Tuesday 12th May
Just 2 Goldfinches and a Linnet.
Monday 11th May
Today was spent checking nest boxes around the estate with less than one third of the boxes in use. Very cold nights and blustery cool days are probably affecting at least these hole-nesting species. One good piece of news, however, was a re-trapped female Great Tit that was first ringed at The Observatory as a juvenile on 11th July 2007 – 8 years old! Oldest BTO record 13 years old.
Friday 8th May
A still day at last and a better catch of birds with 8 new and 12 re-traps. New birds included a Spotted Flycatcher, new for the year and a species that we only catch in small numbers: 2 Chiffchaffs, 3 Goldfinches, a Jay, Collared Dove and Spotted Flycatcher.
Spotted Flycatchers are one of the last of the summer visitors to arrive and sadly the British breeding population is at an all-time low at only 33,000 pairs, and in the South East we see only fragmented breeding and the rest as passage migrants. The decline has been dramatic with BTO population figures showing a 6–8 times larger breeding population in the 1970s than now. The reasons for this are unclear and ringing data gives little information about them while
they are in Africa apart from the fact that they are trans-Saharan migrants. Visual
observations record them wintering along the coast of West Africa and also much further south in Cameroon and Angola. In Britain they are no longer the familiar bird that they used to be, hunting from regular open perches from which they would launch out after flying insects and then returning to the same place, often identified by their behaviour rather than from their streaked grey-brown plumage. They are birds of parkland, gardens, open woodland and hedgerows where they nest in climbers, tree forks and open-fronted nest boxes.
Thursday 7th May
Ian ringed new Whitethroat, Chiffchaff and Dunnock plus 5 pulli Starlings from one of the Observatory nest boxes. Despite the gale-force conditions making it impossible to use nets he also managed to colour ring a House Sparrow and 3 Collared Doves caught in the Obs. crow trap during Tuesday and Wednesday.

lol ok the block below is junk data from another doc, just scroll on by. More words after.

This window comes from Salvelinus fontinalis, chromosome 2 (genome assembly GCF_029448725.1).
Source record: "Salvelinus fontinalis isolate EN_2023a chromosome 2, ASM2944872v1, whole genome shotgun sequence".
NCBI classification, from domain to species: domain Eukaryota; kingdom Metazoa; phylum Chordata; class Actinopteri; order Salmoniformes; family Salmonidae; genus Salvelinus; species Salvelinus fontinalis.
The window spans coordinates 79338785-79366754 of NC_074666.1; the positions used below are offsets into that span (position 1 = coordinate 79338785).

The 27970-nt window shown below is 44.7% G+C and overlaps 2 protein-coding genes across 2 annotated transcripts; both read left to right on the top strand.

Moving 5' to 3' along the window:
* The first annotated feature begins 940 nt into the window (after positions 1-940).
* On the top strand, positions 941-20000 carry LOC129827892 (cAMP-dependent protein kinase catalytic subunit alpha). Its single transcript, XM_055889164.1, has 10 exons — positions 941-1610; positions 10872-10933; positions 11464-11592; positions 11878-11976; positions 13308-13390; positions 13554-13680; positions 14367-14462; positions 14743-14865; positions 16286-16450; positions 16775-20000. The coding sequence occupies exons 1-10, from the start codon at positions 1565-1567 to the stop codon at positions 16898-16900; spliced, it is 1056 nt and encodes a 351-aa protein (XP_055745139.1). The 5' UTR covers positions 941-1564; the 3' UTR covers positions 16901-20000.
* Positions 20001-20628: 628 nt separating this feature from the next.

Tuesday 5th May
Strong winds and showers for a few days has meant no ringing and it doesn’t look any better for tomorrow. On Sunday, however, a dead Robin with one of our rings was brought in by an Estate resident. L071817 was a male first ringed on 8th August 2010 as a bird that had hatched at least in the previous year and therefore had lived till the age of 6.
A strong, cold south-easterly wind with very few birds around once again. The only new bird today was however a bonus, as it was not only new for the year but a species not ringed at the Observatory in the past two years – a fine male Linnet. Not only that but these are usually autumn birds for us and it was the first ringed in the spring for some time.
There is some ringing evidence to show that Scandinavian Linnets may sometimes over-winter in the UK and either these or more likely birds that are moving north through the continent in the spring may be blown westwards off their normal track, and are some of those that we have been seeing lately.
Other birds were 3 re-traps including an adult female Green Woodpecker first ringed as a young bird in 2009 and with a well-formed brood patch is about to start her sixth breeding season. Another bonus today was to find that the six eggs on the Moorhen nest in the Obs pond have hatched and three lively young were seen feeding behind the ringing room. One was caught very briefly to check the leg size, and will be ready to ring shortly.
Friday 1st May
Just two new birds today – a Starling and a Magpie with 4 re-traps.